Many of the protesters are members of anti-abortion, fanatic religious group Operation Save America. On the group’s website, they refer to the “abortion holocaust”, declaring that their organisation “takes up the cause of preborn children in the name of Jesus Christ”. The group demonstrates by praying and preaching outside abortion clinics in large groups, carrying placards showing gory photos of mutilated foetuses, and distributing defamatory pamphlets that give out the personal information of the medical staff in the EMW clinic.
The group is very active on social media, where it invites followers to “Ignore Roe”, a reference to Roe vs. Wade, the legislation passed by the Supreme Court in 1973 that legalised abortion up until foetal viability, or the ability of the foetus to survive outside the womb.
Operation Save America conducted a week of protests outside the EMW Center from July 22 to July 29. A judge granted a temporary buffer zone around the clinic for the duration of the protests. Rusty Thomas, who is the director of Operation Save America, told local newspaper the Courier Journal that they were hoping to have the “first abortion-free state in the United States of America”, and that their presence outside the clinic was not a demonstration, but rather a “church service at the gates of hell”.
Kentucky is now one of seven states that have only one remaining abortion clinic, and local activists are fighting to keep it in operation.
“The protesters know our names. They can be abusive”
The EMW Clinic is the only and last abortion clinic in the state of Kentucky [in 1978, the state had 17 abortion providers. By 2014, that was reduced to only three]. It has been carrying out abortions safely for over 20 years. People can drive six hours just to get there. I don’t think people should be bullied for going to the doctor for any reason. As escorts we can’t stop it happening, but we can ask them if they would like someone to walk with them, and if they say no, we respect that. We’re not security guards.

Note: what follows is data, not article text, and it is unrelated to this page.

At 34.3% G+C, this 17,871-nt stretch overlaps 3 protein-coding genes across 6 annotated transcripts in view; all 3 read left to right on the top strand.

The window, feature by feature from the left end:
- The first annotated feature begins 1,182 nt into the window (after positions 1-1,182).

Escorts stand with their backs to anti-abortion activists. Photo from website for Louisville abortion clinic centre escorts, Every Saturday Morning.
I have been volunteering for four years. We all do it around our schedule. For instance, I have to leave to go to work right after the doors to the clinic open and all patients have been walked in. So we leave once everyone is in, but when the patients are leaving, there will still be people harassing them.
The protesters are there all the time. They know our names; they can be kind of abusive. But we just have to stay focused on the client. The protesters are irrelevant.
The protesters are trying to stigmatise abortion – shame is a huge part of it. They’ll say: “We’re glad you’re afraid, we’re glad you’re upset." When I’m walking with clients I’ll be chatting with them about something banal like traffic or the weather to get their mind off it.
Every day there will be protesters who shove and push, or don’t respect a person’s personal space, but so far there hasn’t been anything really violent. But the tension is high.
The hostile environment around the EMW Center is representative of an uptick in anti-abortion protests nationwide. The National Abortion Federation (NAF) has tracked disruption and harassment at abortion providers since 1977, and according to research published in 2016, there has been an increase in “a wide range of intimidation tactics meant to disrupt the provision of health care at facilities, including vandalism, picketing, obstruction, invasion, trespassing, burglary, stalking, assault and battery, and bomb threats”. It also notes an “escalation” in Internet harassment and hate speech, particularly after the November 2016 presidential election.
Coupled with these daily protests are a concerted effort by Kentucky’s governor Matt Bevin — who describes himself as “unapologetically pro-life” — to squeeze out measures that facilitate abortion.
In January this year, the state legislature approved two bills that make ultrasounds obligatory and restrict abortion after 20 weeks. In April, the EMW Center was almost forced to close after the state warned that it would revoke the clinic’s licensing for having inadequate transfer agreements between the clinic and a hospital in the case of an emergency – although those same agreements were approved by the state in 2016. A lawsuit filed on behalf of the centre fought to show that this threat was unconstitutional. And although the centre was granted permission to stay open by a federal court, the case is not yet closed, and the battle is far from over.